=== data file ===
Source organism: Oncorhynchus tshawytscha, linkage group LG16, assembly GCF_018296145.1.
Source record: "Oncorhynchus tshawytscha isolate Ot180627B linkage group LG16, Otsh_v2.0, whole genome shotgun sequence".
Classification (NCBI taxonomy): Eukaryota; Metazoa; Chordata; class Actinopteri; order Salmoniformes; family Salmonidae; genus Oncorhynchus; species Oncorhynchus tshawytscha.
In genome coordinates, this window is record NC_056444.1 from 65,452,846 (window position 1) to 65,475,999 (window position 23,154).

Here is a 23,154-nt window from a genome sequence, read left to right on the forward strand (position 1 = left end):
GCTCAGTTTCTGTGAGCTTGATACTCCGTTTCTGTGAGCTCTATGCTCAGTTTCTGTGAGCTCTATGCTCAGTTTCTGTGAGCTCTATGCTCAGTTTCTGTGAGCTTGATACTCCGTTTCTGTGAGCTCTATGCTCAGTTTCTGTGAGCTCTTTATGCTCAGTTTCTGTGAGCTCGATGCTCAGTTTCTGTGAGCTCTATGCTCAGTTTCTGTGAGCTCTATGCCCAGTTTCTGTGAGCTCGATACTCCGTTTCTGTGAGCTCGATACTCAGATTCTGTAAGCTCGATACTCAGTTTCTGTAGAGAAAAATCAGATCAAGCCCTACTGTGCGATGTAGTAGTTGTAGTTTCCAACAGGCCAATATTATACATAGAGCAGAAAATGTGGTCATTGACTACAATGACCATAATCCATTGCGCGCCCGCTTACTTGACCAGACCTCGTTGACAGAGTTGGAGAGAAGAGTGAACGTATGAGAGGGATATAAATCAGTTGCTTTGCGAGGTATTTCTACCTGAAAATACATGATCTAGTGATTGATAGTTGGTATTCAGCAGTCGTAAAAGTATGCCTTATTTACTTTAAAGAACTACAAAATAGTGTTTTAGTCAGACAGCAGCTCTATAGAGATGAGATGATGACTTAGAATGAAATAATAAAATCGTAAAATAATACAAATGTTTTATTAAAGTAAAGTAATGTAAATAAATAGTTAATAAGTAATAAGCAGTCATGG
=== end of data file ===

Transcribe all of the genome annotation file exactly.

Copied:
Source organism: Oncorhynchus tshawytscha, linkage group LG16, assembly GCF_018296145.1.
Source record: "Oncorhynchus tshawytscha isolate Ot180627B linkage group LG16, Otsh_v2.0, whole genome shotgun sequence".
Classification (NCBI taxonomy): Eukaryota; Metazoa; Chordata; class Actinopteri; order Salmoniformes; family Salmonidae; genus Oncorhynchus; species Oncorhynchus tshawytscha.
In genome coordinates, this window is record NC_056444.1 from 65,452,846 (window position 1) to 65,475,999 (window position 23,154).

Here is a 23,154-nt window from a genome sequence, read left to right on the forward strand (position 1 = left end):
GCTCAGTTTCTGTGAGCTTGATACTCCGTTTCTGTGAGCTCTATGCTCAGTTTCTGTGAGCTCTATGCTCAGTTTCTGTGAGCTCTATGCTCAGTTTCTGTGAGCTTGATACTCCGTTTCTGTGAGCTCTATGCTCAGTTTCTGTGAGCTCTTTATGCTCAGTTTCTGTGAGCTCGATGCTCAGTTTCTGTGAGCTCTATGCTCAGTTTCTGTGAGCTCTATGCCCAGTTTCTGTGAGCTCGATACTCCGTTTCTGTGAGCTCGATACTCAGATTCTGTAAGCTCGATACTCAGTTTCTGTAGAGAAAAATCAGATCAAGCCCTACTGTGCGATGTAGTAGTTGTAGTTTCCAACAGGCCAATATTATACATAGAGCAGAAAATGTGGTCATTGACTACAATGACCATAATCCATTGCGCGCCCGCTTACTTGACCAGACCTCGTTGACAGAGTTGGAGAGAAGAGTGAACGTATGAGAGGGATATAAATCAGTTGCTTTGCGAGGTATTTCTACCTGAAAATACATGATCTAGTGATTGATAGTTGGTATTCAGCAGTCGTAAAAGTATGCCTTATTTACTTTAAAGAACTACAAAATAGTGTTTTAGTCAGACAGCAGCTCTATAGAGATGAGATGATGACTTAGAATGAAATAATAAAATCGTAAAATAATACAAATGTTTTATTAAAGTAAAGTAATGTAAATAAATAGTTAATAAGTAATAAGCAGTCATGG